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Henry Henderson’s Blog

The Value of Water

Henry Henderson

Posted November 19, 2009

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We have been awash with an array of unhappy water stories in this region of late. On the surface they are unrelated ... scary fish ... E. coli contamination ... improperly regulated pesticides ... intentionally poisoned waterways .... But if you scratch below the surface there's a problematic narrative developing: the water rich communities of the Great Lakes region do not understand the nature, function and value of their most precious resource.

For starters, there was Charles Duhigg's devastating series in the New York Times about the state of water policy in the United States. His stories included the on-going poisoning of our waters with pesticides, manure from agricultural operations, and the water pollution coming from coal plants. The articles are full of shocking failures of state environmental officials to enforce the requirements of the Clean Water Act within their jurisdictions against the polluters who are destroying our waters. But what is also clear is that no one has fully quantified the burden that the public and our water resources take on as a result of this pollution.

There is also the continuing, wild tale of the slow and inadequate efforts of federal, state and local authorities to protect the Great Lakes from imminent destruction by voracious, invasive Asian Carp that have been making their way up the Mississippi and its tributaries since 1993. We know the value of the aquaculture industries that introduced this dangerous fish. And we know the ludicrous costs associated with the Army Corps of Engineers Rube Goldberg fish fence that might repel them---as well as what it will cost to intentionally poison a five-mile stretch of the Chicago Sanitary Ship Canal to kill off the carp (and any other fish actually native to the water way) when they take the fence offline for maintenance next month. But we don't know the real, full value of the already damaged Great Lakes ecosystem, and so an array of agencies dither and delay in taking action that would actually end this threat and protect the ecosystem permanently.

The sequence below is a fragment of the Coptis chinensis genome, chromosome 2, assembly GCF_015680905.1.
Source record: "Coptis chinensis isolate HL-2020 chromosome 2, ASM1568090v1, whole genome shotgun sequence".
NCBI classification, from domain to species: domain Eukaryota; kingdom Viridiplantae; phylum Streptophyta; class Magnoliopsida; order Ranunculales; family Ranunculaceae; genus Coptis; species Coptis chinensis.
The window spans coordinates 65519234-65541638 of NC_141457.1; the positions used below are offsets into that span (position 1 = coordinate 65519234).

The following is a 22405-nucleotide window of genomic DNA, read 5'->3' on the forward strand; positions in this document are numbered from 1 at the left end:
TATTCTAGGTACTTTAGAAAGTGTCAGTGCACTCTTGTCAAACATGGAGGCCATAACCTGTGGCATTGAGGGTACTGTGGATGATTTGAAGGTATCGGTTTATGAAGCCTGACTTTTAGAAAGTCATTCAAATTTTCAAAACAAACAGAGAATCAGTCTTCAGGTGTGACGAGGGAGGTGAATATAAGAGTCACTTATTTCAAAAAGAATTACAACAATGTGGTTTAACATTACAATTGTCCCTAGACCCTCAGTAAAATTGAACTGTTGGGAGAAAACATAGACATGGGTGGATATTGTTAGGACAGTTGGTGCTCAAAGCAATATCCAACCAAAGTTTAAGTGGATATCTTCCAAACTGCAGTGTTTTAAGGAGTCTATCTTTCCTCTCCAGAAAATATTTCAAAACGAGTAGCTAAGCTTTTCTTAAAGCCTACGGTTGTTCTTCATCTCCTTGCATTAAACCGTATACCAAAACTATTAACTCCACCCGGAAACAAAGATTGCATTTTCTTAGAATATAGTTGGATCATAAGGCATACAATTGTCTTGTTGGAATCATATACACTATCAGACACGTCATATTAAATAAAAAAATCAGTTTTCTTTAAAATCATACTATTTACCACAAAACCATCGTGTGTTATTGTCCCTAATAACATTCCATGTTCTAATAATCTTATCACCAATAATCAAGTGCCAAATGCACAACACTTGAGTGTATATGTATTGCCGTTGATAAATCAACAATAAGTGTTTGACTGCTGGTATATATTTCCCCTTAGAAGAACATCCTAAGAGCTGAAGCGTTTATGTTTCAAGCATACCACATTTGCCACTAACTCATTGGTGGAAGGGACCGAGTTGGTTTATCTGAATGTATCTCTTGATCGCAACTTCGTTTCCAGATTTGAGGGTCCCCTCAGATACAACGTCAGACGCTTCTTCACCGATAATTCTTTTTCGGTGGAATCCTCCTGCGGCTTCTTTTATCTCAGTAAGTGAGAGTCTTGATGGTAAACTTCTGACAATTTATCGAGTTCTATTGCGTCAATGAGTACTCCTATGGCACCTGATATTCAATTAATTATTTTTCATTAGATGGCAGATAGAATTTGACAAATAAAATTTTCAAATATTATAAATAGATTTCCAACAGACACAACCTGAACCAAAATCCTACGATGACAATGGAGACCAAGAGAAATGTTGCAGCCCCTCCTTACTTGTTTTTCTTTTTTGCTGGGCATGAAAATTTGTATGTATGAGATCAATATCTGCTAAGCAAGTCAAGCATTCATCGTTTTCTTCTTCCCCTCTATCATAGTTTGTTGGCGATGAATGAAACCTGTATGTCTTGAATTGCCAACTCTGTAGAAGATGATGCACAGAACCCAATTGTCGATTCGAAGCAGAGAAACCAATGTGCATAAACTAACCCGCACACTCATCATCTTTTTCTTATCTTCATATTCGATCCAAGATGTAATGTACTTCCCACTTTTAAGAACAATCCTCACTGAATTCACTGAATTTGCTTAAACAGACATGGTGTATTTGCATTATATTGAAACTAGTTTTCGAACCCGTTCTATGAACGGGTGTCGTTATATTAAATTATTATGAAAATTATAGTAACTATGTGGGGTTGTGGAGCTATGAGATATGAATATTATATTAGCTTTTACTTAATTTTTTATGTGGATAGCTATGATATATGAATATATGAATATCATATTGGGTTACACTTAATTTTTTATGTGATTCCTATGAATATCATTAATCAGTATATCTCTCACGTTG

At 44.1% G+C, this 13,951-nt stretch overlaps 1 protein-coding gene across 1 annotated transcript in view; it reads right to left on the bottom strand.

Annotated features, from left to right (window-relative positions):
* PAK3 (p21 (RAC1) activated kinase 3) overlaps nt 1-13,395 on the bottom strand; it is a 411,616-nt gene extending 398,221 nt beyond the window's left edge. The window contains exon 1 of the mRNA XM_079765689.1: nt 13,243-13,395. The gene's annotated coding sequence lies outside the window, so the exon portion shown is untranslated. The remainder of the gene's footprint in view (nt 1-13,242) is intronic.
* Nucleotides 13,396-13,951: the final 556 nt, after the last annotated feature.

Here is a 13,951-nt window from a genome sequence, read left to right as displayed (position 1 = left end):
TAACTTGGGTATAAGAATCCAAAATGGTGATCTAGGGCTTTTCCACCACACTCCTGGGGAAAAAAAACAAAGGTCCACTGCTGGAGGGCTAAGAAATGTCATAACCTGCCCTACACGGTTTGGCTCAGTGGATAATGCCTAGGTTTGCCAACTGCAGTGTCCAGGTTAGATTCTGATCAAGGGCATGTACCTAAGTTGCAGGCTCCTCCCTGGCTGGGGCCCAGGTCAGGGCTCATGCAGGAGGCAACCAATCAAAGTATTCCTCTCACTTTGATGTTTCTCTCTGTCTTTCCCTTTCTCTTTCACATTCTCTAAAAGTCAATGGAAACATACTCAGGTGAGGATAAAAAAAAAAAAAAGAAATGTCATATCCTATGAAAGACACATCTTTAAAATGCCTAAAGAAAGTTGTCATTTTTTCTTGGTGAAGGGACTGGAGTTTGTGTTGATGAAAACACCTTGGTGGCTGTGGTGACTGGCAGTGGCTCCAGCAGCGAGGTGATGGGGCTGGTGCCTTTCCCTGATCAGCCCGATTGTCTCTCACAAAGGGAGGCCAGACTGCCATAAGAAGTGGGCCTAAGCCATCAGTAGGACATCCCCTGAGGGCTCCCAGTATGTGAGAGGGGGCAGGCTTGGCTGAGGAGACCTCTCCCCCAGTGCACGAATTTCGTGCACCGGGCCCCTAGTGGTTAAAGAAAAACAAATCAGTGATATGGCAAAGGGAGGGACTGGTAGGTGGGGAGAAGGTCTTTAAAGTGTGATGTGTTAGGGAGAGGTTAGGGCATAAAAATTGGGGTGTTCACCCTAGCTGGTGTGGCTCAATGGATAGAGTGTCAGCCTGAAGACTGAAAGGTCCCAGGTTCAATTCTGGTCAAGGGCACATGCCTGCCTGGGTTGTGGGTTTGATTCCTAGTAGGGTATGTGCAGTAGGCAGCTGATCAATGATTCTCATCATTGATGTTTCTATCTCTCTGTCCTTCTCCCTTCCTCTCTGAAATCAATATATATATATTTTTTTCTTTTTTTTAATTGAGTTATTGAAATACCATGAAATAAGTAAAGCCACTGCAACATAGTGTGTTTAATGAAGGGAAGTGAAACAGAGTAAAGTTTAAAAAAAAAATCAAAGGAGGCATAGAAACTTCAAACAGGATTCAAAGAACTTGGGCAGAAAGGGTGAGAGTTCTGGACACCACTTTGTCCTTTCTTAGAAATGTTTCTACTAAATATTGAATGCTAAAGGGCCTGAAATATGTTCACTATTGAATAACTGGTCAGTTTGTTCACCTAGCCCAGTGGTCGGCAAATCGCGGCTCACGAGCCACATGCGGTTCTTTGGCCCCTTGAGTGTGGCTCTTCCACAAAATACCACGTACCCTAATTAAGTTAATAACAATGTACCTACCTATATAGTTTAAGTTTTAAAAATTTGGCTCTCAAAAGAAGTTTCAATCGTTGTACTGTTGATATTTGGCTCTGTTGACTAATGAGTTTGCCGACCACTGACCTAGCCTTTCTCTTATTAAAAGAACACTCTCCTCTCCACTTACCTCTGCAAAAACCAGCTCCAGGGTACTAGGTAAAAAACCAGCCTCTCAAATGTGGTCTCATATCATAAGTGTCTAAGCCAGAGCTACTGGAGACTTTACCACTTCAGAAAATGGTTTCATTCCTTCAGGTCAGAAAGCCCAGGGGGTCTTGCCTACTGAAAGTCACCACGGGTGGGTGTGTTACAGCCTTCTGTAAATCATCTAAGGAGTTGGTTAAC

And now this week we saw a front-page Chicago Tribune article on city officials contemplating privatization of the municipal water system. The value of water is at the center of the issue---but not the real, full value of water as a public trust asset requiring stewardship and protection. The article treats the question of privatizing water as a limited inquiry into a "dollars and cents" revenue and service issue. It is as if such a decision is actually analogous to leasing toll bridges and parking meters---which are exclusively part of the man made, civic economy, bought and owned by a municipal corporation. In focusing narrowly on the per gallon costs that might be associated with the Mayor selling our water supply, the Tribune presents no discussion of what the water is actually "worth" or the many services it provides to the web of life that depends upon it. And who can blame them? We don't look at that issue anywhere in this region. Water is treated as an abundant resource that we assume will always be there when we need it.

An aide to Chicago's Mayor Daley said that, though the Mayor has said that "all things are on the table," the issue of privatization was being "blown way out of proportion." I hope that is true and that before there is any proposal to privatize Chicago's Lake Michigan water, there will be a full review and transparent discussion of the key issues at stake. We don't have all the answers to the relevant questions; the problem is the key questions themselves have not been recognized by many of the region's stakeholders. The issues of infrastructure, cross-community water sales and pricing, and constraints on access to Great Lakes water are complicated here. But smart questions have to be raised, probed and addressed transparently, not simply raised in order to derail the conversation and protect the unacceptable "business as usual" exploitation of our resources. At the heart of the discussion must be the recognition of the nature and value of water, framed by an understanding that water is a Public Trust asset.